Date:May 2nd, 2007 04:19 pm (UTC)
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The difference is that if a corporate plunderer has to hold onto the stock for years to affect the decisions, he can screw up one company and dump it, but he can't just turn the money around and dump another. And to dump the shares, someone has to buy them, and if the new buyers are going to be people who want to hold the stock for a long time, they'll be less inclined to think that bumping the current quarter's profits at the expense of performance five years hence actually makes the stock worth more. Unless the long-term damage is actively concealed from the buyers, in which case it's fraud. They don't have to conceal that shit today because nobody buying and selling shares cares.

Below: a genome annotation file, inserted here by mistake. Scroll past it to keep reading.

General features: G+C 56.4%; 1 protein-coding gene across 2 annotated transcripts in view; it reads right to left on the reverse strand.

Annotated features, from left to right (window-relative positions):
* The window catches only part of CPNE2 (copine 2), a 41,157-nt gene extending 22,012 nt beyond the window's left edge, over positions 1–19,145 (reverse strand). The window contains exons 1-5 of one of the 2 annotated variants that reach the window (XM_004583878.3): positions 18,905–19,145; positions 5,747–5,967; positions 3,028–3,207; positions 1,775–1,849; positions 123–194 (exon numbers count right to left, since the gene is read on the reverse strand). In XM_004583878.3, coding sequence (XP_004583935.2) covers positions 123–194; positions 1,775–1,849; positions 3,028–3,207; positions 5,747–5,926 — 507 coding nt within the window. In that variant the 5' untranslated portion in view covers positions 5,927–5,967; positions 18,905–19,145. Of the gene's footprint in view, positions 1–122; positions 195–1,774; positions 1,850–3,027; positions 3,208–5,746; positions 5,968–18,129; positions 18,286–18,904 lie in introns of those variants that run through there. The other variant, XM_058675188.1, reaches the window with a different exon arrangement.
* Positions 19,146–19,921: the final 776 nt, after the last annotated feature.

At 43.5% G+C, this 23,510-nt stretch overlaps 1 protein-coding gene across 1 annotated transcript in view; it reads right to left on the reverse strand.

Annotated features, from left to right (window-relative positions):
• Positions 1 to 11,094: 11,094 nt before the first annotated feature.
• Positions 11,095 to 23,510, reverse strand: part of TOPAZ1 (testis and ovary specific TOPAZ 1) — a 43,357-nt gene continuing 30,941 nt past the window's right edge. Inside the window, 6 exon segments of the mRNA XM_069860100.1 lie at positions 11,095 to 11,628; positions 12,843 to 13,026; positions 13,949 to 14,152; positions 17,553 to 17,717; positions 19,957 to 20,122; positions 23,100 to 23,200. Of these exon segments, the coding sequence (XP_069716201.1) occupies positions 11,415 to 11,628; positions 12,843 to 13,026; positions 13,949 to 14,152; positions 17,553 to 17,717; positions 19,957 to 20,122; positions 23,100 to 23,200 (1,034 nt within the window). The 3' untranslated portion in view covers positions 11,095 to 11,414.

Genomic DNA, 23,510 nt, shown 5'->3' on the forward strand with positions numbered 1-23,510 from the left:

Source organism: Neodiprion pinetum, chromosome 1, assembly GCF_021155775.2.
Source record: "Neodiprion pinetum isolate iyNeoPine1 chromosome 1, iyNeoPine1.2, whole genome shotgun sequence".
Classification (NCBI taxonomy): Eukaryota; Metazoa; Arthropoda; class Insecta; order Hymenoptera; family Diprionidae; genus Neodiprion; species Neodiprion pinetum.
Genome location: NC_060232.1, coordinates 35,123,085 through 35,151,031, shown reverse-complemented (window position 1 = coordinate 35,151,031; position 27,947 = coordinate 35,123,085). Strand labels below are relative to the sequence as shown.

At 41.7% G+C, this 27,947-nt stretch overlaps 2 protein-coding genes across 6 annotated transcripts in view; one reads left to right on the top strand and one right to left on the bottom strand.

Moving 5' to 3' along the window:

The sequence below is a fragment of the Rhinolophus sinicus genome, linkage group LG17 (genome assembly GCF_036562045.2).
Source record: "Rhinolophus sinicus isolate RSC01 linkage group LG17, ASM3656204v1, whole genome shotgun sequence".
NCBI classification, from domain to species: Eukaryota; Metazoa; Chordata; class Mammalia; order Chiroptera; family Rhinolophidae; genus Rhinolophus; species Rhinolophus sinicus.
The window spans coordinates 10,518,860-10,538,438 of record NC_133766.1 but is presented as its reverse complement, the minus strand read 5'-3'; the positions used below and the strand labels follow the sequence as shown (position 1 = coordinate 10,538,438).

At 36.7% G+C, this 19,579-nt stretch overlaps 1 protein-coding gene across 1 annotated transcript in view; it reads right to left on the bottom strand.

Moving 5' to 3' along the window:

I'm not claiming that what I suggest would make everything perfect. There will always be scum who will find ways to game any system so they gain something by hurting everyone. But the fundamental problem we have with corporations today is not that very many individuals are evil; it is that the system itself is out of balance in such a way that it *requires* corporations to be totally short-sighted and as evil as they can possibly get away with. The structural mistakes that have it out of balance are subtle and mostly unintended (by proponents) and unanticipated (by opponents) results of policy changes.